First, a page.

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You searched for: Content Type Policy Brief Remove constraint Content Type: Policy Brief Publishing Institution East-West Center Remove constraint Publishing Institution: East-West Center Topic Insurgency Remove constraint Topic: Insurgency
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  • Author: Bobby Anderson
  • Publication Date: 01-2015
  • Content Type: Policy Brief
  • Institution: East-West Center
  • Abstract: West Papua is the most violent area of Indonesia. Indonesian security forces battle the country's last active separatist insurgency there. The majority of Indonesia's political prisoners are Papuans, and support for independence is widespread. But military repression and indigenous resistance are only one part of a complex topography of insecurity in Papua: vigilantism, clan conflict, and other forms of horizontal violence produce more casualties than the vertical conflict that is often the exclusive focus of international accounts of contemporary Papua. Similarly, Papua's coerced incorporation into Indonesia in 1969 is not unique; it mirrors a pattern of long-term annexation found in other remote and highland areas of South and Southeast Asia. What distinguishes Papua is the near-total absence of the state in indigenous areas. This is the consequence of a morass of policy dysfunction over time that compounds the insecurity that ordinary Papuans face. The author illuminates the diverse and local sources of insecurity that indicate too little state as opposed to too much, challenges common perceptions of insecurity in Papua, and offers a prescription of policy initiatives. These include the reform of a violent and unaccountable security sector as a part of a broader reconciliation process and the urgent need for a comprehensive indigenous-centered development policy.
  • Topic: Security, Ethnic Conflict, Politics, Insurgency, Military Affairs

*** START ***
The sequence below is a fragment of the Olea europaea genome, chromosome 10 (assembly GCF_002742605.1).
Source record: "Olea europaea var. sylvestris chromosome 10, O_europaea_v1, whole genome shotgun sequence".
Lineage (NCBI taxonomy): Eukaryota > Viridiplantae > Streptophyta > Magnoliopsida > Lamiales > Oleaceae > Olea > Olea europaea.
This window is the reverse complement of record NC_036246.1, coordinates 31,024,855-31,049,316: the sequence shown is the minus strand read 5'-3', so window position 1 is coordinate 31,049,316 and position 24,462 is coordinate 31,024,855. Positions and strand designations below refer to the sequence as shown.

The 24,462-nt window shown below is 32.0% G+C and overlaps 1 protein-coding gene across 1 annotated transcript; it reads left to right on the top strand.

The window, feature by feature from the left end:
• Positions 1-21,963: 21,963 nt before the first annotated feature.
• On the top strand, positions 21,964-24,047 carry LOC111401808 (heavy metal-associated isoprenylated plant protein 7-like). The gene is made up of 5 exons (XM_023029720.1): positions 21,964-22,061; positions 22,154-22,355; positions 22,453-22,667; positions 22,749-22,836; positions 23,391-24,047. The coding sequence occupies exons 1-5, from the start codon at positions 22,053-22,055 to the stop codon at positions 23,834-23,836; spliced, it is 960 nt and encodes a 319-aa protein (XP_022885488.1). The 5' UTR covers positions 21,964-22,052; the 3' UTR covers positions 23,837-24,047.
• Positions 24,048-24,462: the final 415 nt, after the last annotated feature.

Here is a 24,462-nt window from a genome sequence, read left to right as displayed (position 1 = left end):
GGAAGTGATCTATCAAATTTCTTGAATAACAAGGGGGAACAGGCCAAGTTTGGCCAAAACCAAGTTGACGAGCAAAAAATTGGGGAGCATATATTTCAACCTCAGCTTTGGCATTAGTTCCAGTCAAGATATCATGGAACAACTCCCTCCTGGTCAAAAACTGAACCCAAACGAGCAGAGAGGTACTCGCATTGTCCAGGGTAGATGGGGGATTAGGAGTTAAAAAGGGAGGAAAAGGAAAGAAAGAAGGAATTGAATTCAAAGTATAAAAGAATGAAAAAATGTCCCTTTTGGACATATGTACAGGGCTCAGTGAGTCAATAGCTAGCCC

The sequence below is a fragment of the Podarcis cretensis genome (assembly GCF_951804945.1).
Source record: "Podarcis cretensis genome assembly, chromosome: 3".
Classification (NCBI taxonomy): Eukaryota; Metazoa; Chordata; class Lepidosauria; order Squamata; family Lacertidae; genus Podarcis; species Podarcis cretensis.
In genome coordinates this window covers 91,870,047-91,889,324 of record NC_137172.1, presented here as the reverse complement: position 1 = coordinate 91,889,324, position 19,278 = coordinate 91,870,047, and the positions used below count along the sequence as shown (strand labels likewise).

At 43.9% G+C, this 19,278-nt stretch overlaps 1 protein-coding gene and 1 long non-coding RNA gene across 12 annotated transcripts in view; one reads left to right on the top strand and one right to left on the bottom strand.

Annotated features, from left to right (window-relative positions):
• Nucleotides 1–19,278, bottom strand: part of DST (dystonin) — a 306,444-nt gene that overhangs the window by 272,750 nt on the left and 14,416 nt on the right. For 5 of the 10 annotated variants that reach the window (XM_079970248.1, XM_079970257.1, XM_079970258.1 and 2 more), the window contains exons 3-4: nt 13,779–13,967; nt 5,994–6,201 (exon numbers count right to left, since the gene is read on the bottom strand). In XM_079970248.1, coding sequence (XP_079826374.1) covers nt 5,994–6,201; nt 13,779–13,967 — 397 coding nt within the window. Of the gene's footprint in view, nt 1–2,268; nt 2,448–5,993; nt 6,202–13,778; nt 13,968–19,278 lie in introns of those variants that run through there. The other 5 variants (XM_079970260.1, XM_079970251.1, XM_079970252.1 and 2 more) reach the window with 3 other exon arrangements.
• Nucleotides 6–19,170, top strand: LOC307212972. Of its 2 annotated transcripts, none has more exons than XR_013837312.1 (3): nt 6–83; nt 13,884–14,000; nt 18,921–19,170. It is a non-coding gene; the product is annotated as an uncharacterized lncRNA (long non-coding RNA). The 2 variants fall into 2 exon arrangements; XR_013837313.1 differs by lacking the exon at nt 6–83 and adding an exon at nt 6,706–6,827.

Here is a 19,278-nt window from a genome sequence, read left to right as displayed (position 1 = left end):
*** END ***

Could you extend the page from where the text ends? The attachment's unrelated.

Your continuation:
• Political Geography: Indonesia
  • Author: Yun Sun
  • Publication Date: 02-2012
  • Content Type: Policy Brief
  • Institution: East-West Center
  • Abstract: China's joint veto along with Russia of the UN Security Council Resolution (UNSCR) on Syria has provoked fierce international criticism. Labeled as “responsible for Syria's genocide,” Beijing's international image has struck a new low. China's decision to cast the unpopular vote was apparently well thought-out, as evidenced by its consistent diplomatic rhetoric and actions, both before and after the veto. However, in analyzing China's motivation, many analysts seemed to have missed an important point. That is, China's experience concerning Libya in 2011 had a direct impact on its actions regarding Syria this time around.
  • Topic: International Relations, Foreign Policy, Insurgency, Popular Revolt
  • Political Geography: China, Middle East, Arabia, United Nations, Syria
  • Author: Julie Chernov Hwang
  • Publication Date: 09-2012
  • Content Type: Policy Brief
  • Institution: East-West Center
  • Abstract: The face of extremism in Indonesia has changed dramatically over the past decade. While the security threat from Jemaah Islamiyah (JI) and other Salafi-Jihadist groups remains, it has diminished significantly from its heyday in the early 2000s. With many hardline leaders now in prison or dead and current mainstream leaders reluctant to support terror attacks, violence as a means to establish an Islamic state appears to be losing favor in militant circles. New followers continue to be radicalized through a number of channels, but there are also former radicals who are disengaging as they grow disillusioned with movement tactics and leadership, as they develop new relationships, and as their priorities shift. The organized, large-scale bombings have declined, largely in response to a changing security environment. Small-scale attacks and targeted assassinations are still prevalent, but these are often the actions of small splinter groups or unaffiliated individuals. Within JI itself, support for terror attacks on Indonesian soil is increasingly a minority-held view.
  • Topic: Conflict Resolution, Security, Islam, Terrorism, Armed Struggle, Insurgency
  • Political Geography: Indonesia
  • Author: Gautam Adhikari
  • Publication Date: 03-2011
  • Content Type: Policy Brief
  • Institution: East-West Center
  • Abstract: After being wondrously jolted by the revolutions in Tunisia and Egypt, the world watches Libya anxiously. Its neighbors on either side have carried out the once unthinkable. They have toppled sturdy old Arab dictatorships in weeks flat through, by and large, nonviolent civil disobedience. Is it now Libya's drive on the same road?
  • Topic: Armed Struggle, Regime Change, Insurgency
  • Political Geography: Middle East, Libya, Arabia, Egypt, Tunisia